It’s logical to visit the Castle of the Moors immediately before or after a trip to the nearby Pena Park and Palace, as it lies within walking distance. Adult tickets cost eight euros, and the castle is open between 9:30 a.m. and 8 p.m. in summer.

04 of 06

Quinta da Regaleira

Looking down on a spiral staircase

TripSavvy / Jamie Ditaranto

Back down in the township, squeeze your way through the crowded streets to the entrance of Quinta da Regaleira, a 19th-century estate just outside the historic center. The imposing palace is covered in turrets, spires, and gargoyles, while the adjoining chapel continues the Gothic theme, full of frescoes and elaborate stained glass windows.

As impressive as these structures are, though, the best part of the estate lies outside. The 10 acres of grounds are densely wooded, with occult symbols and Masonic imagery adding to the decidedly eerie atmosphere.

What lies below the earth is as fascinating as all that sits above it, with an elaborate tunnel system that links several parts of the estate to each other, including the chapel, lake, and famous pair of ‘initiation wells,’ probably the most photographed part of Quinta da Regaleira.

These underground towers were used for ceremonial purposes, including Tarot initiation rites. The larger of the pair has a 90-foot circular staircase from top to bottom, and the descent into the bowels of the earth is likely to be the highlight of your time there.

Quinta da Regaleira opens at 9:30 a.m., and closes at 6 p.m. (winter) / 8pm (summer). Adult tickets are €6, with children, family tickets also available.

Continue to 5 of 6 below.
05 of 06

National Palace of Sintra

National Palace, Sintra
Mauricio Abreu / AWL Images / Getty Images

Sintra’s National Palace is the only medieval Portuguese palace to survive almost completely intact to the present day. The exact construction date is unknown, but it was mentioned in historic texts prior to the Christian reconquering of Sintra in 1147.

Used more or less continually from the 15th century through to the fall of the monarchy in 1910, the palace’s most striking visual feature is the pair of unusual conical chimneys rising from the kitchen. The relatively austere exterior gives little hint of the elaborately-decorated rooms inside, the most famous of which is the ‘magpie room,’ meant to reflect the chattering and scheming of the royal court.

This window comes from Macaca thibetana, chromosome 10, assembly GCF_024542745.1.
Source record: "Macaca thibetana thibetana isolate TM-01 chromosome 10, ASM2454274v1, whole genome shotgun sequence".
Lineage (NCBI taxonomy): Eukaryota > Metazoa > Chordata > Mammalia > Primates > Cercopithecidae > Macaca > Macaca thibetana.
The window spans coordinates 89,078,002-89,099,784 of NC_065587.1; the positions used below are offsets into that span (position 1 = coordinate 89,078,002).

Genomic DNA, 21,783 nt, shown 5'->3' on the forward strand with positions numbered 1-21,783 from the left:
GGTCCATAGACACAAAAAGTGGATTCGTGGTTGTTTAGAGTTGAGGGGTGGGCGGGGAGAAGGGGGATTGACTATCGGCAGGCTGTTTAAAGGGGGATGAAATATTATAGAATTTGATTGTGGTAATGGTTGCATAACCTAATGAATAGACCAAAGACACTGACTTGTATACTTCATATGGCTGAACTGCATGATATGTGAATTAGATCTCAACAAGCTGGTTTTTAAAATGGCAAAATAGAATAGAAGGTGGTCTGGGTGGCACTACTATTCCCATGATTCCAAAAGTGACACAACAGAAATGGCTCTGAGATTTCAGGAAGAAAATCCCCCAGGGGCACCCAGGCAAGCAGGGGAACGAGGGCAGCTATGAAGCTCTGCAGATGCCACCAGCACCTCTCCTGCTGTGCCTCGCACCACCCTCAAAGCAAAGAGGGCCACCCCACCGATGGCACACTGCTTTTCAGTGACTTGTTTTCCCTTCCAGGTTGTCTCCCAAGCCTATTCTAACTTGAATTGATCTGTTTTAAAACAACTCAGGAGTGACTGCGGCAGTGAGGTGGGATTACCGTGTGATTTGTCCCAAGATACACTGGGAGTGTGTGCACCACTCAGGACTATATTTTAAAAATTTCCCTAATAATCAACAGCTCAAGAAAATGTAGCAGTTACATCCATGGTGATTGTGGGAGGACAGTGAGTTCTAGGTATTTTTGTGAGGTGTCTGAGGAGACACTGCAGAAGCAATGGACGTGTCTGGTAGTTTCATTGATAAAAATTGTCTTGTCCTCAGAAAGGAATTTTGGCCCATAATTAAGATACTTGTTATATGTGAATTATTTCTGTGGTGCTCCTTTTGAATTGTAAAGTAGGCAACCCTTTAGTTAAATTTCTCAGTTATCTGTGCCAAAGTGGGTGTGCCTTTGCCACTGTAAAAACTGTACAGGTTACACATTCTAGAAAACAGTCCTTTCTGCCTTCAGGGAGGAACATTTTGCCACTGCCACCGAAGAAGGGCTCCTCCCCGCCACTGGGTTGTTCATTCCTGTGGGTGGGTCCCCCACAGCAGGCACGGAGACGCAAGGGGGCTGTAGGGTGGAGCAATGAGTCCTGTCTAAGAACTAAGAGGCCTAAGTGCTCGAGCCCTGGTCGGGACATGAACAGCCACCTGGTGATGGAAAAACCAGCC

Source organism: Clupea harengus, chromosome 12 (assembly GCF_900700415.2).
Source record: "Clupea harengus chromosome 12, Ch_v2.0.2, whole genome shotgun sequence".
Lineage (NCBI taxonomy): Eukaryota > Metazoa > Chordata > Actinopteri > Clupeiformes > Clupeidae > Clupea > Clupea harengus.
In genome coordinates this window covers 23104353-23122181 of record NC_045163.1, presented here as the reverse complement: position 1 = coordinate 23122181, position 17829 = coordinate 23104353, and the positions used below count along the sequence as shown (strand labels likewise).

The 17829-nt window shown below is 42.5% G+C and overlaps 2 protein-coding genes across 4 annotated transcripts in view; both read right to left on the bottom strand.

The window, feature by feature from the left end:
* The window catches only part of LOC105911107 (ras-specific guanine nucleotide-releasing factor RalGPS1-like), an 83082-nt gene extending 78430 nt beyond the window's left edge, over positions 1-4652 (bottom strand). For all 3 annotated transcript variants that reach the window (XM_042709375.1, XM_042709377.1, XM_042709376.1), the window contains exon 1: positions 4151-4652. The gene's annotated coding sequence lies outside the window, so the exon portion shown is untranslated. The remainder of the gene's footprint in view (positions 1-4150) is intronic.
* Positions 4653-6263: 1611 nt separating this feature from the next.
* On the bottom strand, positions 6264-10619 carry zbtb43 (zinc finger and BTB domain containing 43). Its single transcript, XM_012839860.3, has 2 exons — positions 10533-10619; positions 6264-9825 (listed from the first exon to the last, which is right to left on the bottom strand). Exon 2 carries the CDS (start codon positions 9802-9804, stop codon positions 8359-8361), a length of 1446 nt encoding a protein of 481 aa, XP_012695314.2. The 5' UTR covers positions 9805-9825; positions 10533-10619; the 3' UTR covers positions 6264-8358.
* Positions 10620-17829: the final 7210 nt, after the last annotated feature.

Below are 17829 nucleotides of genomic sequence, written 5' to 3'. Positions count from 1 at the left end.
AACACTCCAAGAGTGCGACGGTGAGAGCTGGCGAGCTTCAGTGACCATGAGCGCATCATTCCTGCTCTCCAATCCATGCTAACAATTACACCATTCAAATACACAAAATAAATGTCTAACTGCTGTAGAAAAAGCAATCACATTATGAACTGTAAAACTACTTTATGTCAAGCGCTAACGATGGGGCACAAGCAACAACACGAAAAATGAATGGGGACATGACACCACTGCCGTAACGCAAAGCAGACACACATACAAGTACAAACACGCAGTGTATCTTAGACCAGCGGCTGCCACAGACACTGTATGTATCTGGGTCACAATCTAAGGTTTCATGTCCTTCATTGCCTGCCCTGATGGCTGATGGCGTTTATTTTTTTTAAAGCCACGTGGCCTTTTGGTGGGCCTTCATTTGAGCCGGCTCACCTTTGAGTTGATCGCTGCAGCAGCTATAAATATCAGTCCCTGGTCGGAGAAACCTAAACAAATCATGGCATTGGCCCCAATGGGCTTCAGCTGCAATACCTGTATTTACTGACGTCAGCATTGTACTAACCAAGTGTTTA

Ornate tapestries, a valuable copper celestial globe, and even a large model Chinese pagoda, are just a few of the other highlights of the palace’s collection of artworks on display.

Adult tickets cost €10, and the palace is open from 9:30 a.m. to 7 p.m. in summer. As with several other sites in Sintra, the palace can get especially busy between late morning and mid-afternoon. To avoid the crowds, be there at opening time, or wait until a couple of hours before the doors close.

06 of 06

Convento dos Capuchos

Convent of the Capuchos, dating back to the 16th century, in the middle of the Sintra mountain range forest, a Unesco World Heritage Site. Portugal
Mauricio Abreu/Getty Images

In stark contrast to the opulent palaces and busy streets, a visit to the Convento dos Capuchos is an exercise in calm simplicity.

This tiny Franciscan convent is barely distinguishable from the surrounding vegetation, built into and out of the surrounding granite with almost nothing in the way of comforts for the monks who spent their lives there.

The only concession was the extensive use of cork inside the buildings, both as decoration and to help somewhat with insulation and waterproofing in Sintra’s cool, damp climate.

Continuously inhabited for nearly three hundred years, the site was abandoned with the dissolution of religious orders in Portugal in 1834. The vegetation of the surrounding area is particularly impressive, one of the few parts of the Sintra hillside to survive deforestation over the centuries.

Nearly five miles from town, you’ll need to take a taxi or your own transport to visit the ruins. Adult tickets cost €7, and the site is open from 9:30 a.m. until 8 p.m. in summer. Expect to spend an hour or so exploring.